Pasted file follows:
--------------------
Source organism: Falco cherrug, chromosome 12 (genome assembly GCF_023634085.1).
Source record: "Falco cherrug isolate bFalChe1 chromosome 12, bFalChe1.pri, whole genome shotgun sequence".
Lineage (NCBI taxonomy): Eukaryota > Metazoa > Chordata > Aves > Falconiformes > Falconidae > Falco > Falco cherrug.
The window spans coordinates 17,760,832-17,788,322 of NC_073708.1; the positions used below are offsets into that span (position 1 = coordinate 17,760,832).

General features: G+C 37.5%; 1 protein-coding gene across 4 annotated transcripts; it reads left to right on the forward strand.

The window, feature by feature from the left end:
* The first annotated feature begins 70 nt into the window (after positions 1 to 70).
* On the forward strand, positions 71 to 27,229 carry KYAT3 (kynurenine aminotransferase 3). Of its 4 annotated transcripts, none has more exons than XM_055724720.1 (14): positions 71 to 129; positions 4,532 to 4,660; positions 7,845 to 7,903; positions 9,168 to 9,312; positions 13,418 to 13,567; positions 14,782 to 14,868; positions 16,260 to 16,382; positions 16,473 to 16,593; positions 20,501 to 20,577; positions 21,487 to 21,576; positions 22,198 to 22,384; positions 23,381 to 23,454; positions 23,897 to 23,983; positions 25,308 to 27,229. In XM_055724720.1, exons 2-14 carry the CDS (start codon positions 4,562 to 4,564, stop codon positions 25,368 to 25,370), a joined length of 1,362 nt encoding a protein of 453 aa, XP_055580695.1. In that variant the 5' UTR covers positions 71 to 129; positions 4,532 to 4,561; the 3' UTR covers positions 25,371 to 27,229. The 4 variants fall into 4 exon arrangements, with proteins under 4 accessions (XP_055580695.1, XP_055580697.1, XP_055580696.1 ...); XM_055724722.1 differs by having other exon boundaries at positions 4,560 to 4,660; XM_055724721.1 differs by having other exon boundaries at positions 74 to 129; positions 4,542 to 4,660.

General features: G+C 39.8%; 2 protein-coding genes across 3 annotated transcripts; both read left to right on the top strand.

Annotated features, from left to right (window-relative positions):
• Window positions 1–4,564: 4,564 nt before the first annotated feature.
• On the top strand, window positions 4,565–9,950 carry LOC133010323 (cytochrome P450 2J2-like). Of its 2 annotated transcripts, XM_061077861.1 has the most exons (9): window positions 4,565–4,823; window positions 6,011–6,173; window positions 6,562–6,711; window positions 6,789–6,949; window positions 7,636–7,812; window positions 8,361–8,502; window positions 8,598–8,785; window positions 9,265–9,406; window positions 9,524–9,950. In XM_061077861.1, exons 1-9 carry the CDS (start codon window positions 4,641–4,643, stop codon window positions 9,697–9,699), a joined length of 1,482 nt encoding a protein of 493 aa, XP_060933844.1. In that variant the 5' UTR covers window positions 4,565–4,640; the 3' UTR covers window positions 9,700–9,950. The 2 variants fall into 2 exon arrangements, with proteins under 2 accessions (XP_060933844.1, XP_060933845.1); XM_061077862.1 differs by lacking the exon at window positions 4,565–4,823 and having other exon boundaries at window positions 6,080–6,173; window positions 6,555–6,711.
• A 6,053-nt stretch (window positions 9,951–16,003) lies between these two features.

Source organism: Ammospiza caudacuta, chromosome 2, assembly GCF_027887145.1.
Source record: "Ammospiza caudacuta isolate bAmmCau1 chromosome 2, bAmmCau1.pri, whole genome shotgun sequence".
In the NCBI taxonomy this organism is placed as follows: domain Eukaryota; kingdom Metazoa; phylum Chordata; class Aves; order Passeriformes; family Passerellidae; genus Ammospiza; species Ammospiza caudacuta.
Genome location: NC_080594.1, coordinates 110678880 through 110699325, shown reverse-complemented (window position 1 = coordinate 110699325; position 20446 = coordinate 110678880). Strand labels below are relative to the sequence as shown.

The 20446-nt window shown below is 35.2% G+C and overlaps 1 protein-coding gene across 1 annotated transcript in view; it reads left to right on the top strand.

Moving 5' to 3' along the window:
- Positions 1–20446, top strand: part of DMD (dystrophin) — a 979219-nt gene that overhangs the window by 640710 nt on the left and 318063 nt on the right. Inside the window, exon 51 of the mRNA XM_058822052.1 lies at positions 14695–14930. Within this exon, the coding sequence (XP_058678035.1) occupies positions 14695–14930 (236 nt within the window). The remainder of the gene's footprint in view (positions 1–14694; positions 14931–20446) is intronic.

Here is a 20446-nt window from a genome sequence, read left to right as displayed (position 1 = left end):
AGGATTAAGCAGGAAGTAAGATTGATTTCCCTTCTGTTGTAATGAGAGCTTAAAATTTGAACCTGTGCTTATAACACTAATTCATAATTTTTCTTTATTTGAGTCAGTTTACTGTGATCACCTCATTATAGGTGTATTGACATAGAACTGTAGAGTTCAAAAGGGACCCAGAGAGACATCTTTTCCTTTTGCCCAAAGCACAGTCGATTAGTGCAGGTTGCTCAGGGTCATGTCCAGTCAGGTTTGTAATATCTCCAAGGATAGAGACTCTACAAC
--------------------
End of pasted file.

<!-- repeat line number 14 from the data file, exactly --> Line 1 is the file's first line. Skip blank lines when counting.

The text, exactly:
Source organism: Ammospiza caudacuta, chromosome 2, assembly GCF_027887145.1.